Get a Grip on Carpal Tunnel Syndrome

December 04, 2020

Carpal Tunnel Syndrome (CTS) may affect as many as 10 million people in the U.S., according to the American College of Rheumatology. For many, the symptoms are more than annoying – they can make some of the simplest tasks a struggle. Occurring when a corridor of bone and tissue in the wrist
called the carpal tunnel narrows and presses on the median nerve, CTS can cause numbness, pain or tingling in the hands.

“The median nerve operates a lot of the muscles in the palm a the base of the thumb, and it also provides sensation to the thumb, index and middle fingers, and part of the ring finger,” says Todd Anderson, MD, board-certified orthopedic surgeon at Huron Regional Medical Center. “As a result, people with CTS can have trouble with buttons and snaps on clothes, drop things of ten, or experience such severe numbness during sleep that it wakes them.” A variety of factors can increase your risk for CTS, including diabetes, arthritis, pregnancy and overuse of the wrist, especially in certain jobs.

Grabbing Control
If you think you might have CTS, it’s better to find out sooner rather than later – the longer you allow symptoms to linger, the tougher it is to reverse the effects, according to Dr. Anderson. He recommends speaking with your primary care provider or an orthopedic surgeon if symptoms last longer than a month. Often, a physical exam and description of symptoms is enough for a physician to diagnose CTS. In some cases, a nerve conduction study – a noninvasive test that measures how well electrical signals travel along the nerves – may be necessary. These studies are available from HRMC’s rehabilitation services team, which can also help manage CTS with stretching and strengthening exercises, among other methods. Surgery is rarely the first treatment for CTS, and rehab therapy is just one of several nonsurgical options.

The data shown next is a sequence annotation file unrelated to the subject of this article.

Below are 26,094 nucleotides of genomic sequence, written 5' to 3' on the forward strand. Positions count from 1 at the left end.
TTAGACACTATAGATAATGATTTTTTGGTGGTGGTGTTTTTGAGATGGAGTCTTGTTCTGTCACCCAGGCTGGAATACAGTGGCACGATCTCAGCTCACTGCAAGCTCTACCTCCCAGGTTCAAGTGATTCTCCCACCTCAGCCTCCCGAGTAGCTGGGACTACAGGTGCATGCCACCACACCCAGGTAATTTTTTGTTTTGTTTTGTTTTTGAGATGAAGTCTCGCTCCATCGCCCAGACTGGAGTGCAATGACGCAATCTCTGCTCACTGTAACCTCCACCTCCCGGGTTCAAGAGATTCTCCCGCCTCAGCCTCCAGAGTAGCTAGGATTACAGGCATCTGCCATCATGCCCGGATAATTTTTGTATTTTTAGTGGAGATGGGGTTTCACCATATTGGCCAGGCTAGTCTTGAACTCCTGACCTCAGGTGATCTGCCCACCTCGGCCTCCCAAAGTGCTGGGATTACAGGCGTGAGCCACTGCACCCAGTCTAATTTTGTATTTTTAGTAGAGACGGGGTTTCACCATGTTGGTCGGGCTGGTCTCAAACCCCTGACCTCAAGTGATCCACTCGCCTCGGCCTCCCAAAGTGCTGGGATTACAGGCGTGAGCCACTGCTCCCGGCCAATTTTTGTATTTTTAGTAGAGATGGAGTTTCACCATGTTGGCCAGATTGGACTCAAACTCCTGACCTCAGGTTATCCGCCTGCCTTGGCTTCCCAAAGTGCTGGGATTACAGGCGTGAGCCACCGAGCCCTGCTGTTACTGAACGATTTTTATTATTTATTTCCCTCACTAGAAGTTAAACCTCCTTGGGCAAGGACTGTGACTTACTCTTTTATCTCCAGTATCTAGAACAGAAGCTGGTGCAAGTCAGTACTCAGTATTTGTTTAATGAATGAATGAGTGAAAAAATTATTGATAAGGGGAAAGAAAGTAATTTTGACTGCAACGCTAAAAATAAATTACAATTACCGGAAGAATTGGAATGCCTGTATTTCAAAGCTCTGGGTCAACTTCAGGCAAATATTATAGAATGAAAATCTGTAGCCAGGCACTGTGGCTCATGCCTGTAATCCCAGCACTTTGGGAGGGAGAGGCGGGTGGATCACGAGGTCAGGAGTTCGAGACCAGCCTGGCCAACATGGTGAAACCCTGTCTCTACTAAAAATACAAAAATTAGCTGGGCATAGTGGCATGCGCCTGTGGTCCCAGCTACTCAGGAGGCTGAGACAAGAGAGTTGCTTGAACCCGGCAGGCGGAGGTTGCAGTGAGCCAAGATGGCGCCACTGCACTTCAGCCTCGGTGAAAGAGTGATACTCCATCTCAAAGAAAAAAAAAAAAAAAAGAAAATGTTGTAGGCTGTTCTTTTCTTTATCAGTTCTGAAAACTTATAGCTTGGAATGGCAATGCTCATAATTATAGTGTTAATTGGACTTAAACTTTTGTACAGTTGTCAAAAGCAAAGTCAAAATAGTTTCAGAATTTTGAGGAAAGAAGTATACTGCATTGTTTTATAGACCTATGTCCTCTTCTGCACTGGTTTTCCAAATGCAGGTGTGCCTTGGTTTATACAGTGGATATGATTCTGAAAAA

“If CTS is related to an activity the patient is doing at work or home, the first thing we usually recommend is changing that activity to remove irritation of the wrist,” Dr. Anderson says. “Anti-inflammatory medications can help if CTS is related to an inflammatory condition. Patients also often benefit from wearing a splint on
the wrist, especially at night, to prevent over-flexing. A steroid injection into the carpal tunnel may provide shortterm relief.”

If conservative treatments don’t control symptoms, outpatient surgery may be appropriate. During the procedure, the surgeon releases the roof of the carpal tunnel to relieve pressure on the nerve. According to Dr. Anderson, most patients notice less numbness almost right away, but improvements in strength and pain level may take a little longer.

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Todd Anderson, MD,
orthopedic surgeon